"on the fourth day it was said, "let there be light": which was done with respect to the Israelites, because they are they , "which give light to the world", as it is written, Daniel 12:3'
And in another place (m), say they,
"how beautiful are the great ones of the congregation, and the wise men, who sit in the sanhedrim! for they are they , "that enlighten the world", the people of the house of Israel.''
So. R. Meir, R. Akiba his disciple, and R. Judah the prince, are each of them called (n) , "the light of the world"; as R. Jochanan ben Zaccai is by his disciples, , "the lamp of the world" (o): and it was usual for the head of a school, or of an university to be styled (p) , "the light of the world"; but this title much better agrees and suits with the persons Christ gives it to, who, no question, had a view to those exalted characters the Jews gave to their celebrated Rabbins. A city that
is set on an hill cannot be hid; alluding either to Nazareth, where he was educated, and had lately preached, which was built on an hill, from the brow of which the inhabitants sought to have cast him headlong, Luke 4:29 or to Capernaum, which, on account of its height, is said to be
exalted unto heaven, Matthew 11:23 or to the city of Jerusalem, which was situated on a very considerable eminence. The land of Israel, the Jews say (q), was higher than all other lands; and the temple at Jerusalem was higher than any other part of the land of Israel. And as a city cannot be hid which is built on a high place, so neither could, nor ought the doctrines which the apostles were commissioned to preach, be hid, or concealed from men: they were not to shun to declare the whole counsel of God, nor study to avoid the reproaches and persecutions of men; for they were to be "made a spectacle"; to be set as in a public theatre, to be seen by "the world, angels, and men".
(l) Tzeror Hammor, fol. 1. 3. (m) Targum in Cant. iv. 1.((n) Juchasin, fol. 63. 2.((o) Abot R. Nathan, c. 25. fol. 6. 3.((p) Juchasin. fol. 121. 1.((q) T. Bab. Kiddushin, fol. 69. 1. Sanhedrim, fol. 87. 1. Zebachim, fol. 54. 2.
Jamieson-Fausset-Brown Bible Commentary
14. Ye are the light of the world—This being the distinctive title which our Lord appropriates to Himself (Joh 8:12; 9:5; and see Joh 1:4, 9; 3:19; 12:35, 36)—a title expressly said to be unsuitable even to the highest of all the prophets (Joh 1:8)—it must be applied here by our Lord to His disciples only as they shine with His light upon the world, in virtue of His Spirit dwelling in them, and the same mind being in them which was also in Christ Jesus. Nor are Christians anywhere else so called. Nay, as if to avoid the august title which the Master has appropriated to Himself, Christians are said to "shine"—not as "lights," as our translators render it, but—"as luminaries in the world" (Php 2:15); and the Baptist is said to have been "the burning and shining"—not "light," as in our translation, but "lamp" of his day (Joh 5:35). Let it be observed, too, that while the two figures of salt and sunlight both express the same function of Christians—their blessed influence on their fellow men—they each set this forth under a different aspect. Salt operates internally, in the mass with which it comes in contact; the sunlight operates externally, irradiating all that it reaches. Hence Christians are warily styled "the salt of the earth"—with reference to the masses of mankind with whom they are expected to mix; but "the light of the world"—with reference to the vast and variegated surface which feels its fructifying and gladdening radiance. The same distinction is observable in the second pair of those seven parables which our Lord spoke from the Galilean Lake—that of the "mustard seed," which grew to be a great overshadowing tree, answering to the sunlight which invests the world, and that of the "leaven," which a woman took and, like the salt, hid in three measures of meal, till the whole was leavened (Mt 13:31-33).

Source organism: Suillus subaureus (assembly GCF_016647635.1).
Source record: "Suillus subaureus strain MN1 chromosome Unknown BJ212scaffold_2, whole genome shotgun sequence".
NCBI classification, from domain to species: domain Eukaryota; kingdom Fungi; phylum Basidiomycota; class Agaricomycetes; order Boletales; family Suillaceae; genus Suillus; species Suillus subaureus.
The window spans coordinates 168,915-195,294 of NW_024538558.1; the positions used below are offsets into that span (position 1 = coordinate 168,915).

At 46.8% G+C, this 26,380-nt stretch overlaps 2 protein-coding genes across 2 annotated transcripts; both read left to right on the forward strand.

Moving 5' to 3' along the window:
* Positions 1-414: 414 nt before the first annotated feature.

A city that is set on an hill cannot be hid—nor can it be supposed to have been so built except to be seen by many eyes.